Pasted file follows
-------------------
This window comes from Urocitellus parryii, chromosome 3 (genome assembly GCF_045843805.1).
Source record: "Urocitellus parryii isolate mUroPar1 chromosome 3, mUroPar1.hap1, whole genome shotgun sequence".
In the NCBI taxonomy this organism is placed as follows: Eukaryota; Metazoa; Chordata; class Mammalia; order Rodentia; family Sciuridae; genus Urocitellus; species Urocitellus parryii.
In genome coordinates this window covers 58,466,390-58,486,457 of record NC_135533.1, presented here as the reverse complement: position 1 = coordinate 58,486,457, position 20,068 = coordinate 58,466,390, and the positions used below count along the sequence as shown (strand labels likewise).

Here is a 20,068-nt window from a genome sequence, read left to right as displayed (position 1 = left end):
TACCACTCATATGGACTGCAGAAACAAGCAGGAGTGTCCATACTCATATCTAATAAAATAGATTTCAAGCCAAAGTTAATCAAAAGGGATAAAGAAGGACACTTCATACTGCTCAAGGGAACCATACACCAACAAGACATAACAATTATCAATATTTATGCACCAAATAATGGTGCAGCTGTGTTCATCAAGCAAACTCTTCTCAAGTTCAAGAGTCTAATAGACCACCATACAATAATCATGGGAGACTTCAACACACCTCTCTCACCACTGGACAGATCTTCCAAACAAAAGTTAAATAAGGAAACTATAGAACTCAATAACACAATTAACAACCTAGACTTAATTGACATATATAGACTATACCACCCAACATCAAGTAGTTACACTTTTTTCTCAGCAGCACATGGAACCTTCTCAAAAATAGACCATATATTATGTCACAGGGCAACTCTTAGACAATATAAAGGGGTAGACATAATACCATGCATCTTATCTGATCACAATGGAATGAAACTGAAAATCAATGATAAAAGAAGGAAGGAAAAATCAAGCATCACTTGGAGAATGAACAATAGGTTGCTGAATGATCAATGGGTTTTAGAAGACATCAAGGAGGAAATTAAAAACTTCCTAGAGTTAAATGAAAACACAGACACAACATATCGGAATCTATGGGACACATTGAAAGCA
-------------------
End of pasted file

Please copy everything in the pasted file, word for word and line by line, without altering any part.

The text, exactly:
This window comes from Urocitellus parryii, chromosome 3 (genome assembly GCF_045843805.1).
Source record: "Urocitellus parryii isolate mUroPar1 chromosome 3, mUroPar1.hap1, whole genome shotgun sequence".
In the NCBI taxonomy this organism is placed as follows: Eukaryota; Metazoa; Chordata; class Mammalia; order Rodentia; family Sciuridae; genus Urocitellus; species Urocitellus parryii.
In genome coordinates this window covers 58,466,390-58,486,457 of record NC_135533.1, presented here as the reverse complement: position 1 = coordinate 58,486,457, position 20,068 = coordinate 58,466,390, and the positions used below count along the sequence as shown (strand labels likewise).

Here is a 20,068-nt window from a genome sequence, read left to right as displayed (position 1 = left end):
TACCACTCATATGGACTGCAGAAACAAGCAGGAGTGTCCATACTCATATCTAATAAAATAGATTTCAAGCCAAAGTTAATCAAAAGGGATAAAGAAGGACACTTCATACTGCTCAAGGGAACCATACACCAACAAGACATAACAATTATCAATATTTATGCACCAAATAATGGTGCAGCTGTGTTCATCAAGCAAACTCTTCTCAAGTTCAAGAGTCTAATAGACCACCATACAATAATCATGGGAGACTTCAACACACCTCTCTCACCACTGGACAGATCTTCCAAACAAAAGTTAAATAAGGAAACTATAGAACTCAATAACACAATTAACAACCTAGACTTAATTGACATATATAGACTATACCACCCAACATCAAGTAGTTACACTTTTTTCTCAGCAGCACATGGAACCTTCTCAAAAATAGACCATATATTATGTCACAGGGCAACTCTTAGACAATATAAAGGGGTAGACATAATACCATGCATCTTATCTGATCACAATGGAATGAAACTGAAAATCAATGATAAAAGAAGGAAGGAAAAATCAAGCATCACTTGGAGAATGAACAATAGGTTGCTGAATGATCAATGGGTTTTAGAAGACATCAAGGAGGAAATTAAAAACTTCCTAGAGTTAAATGAAAACACAGACACAACATATCGGAATCTATGGGACACATTGAAAGCA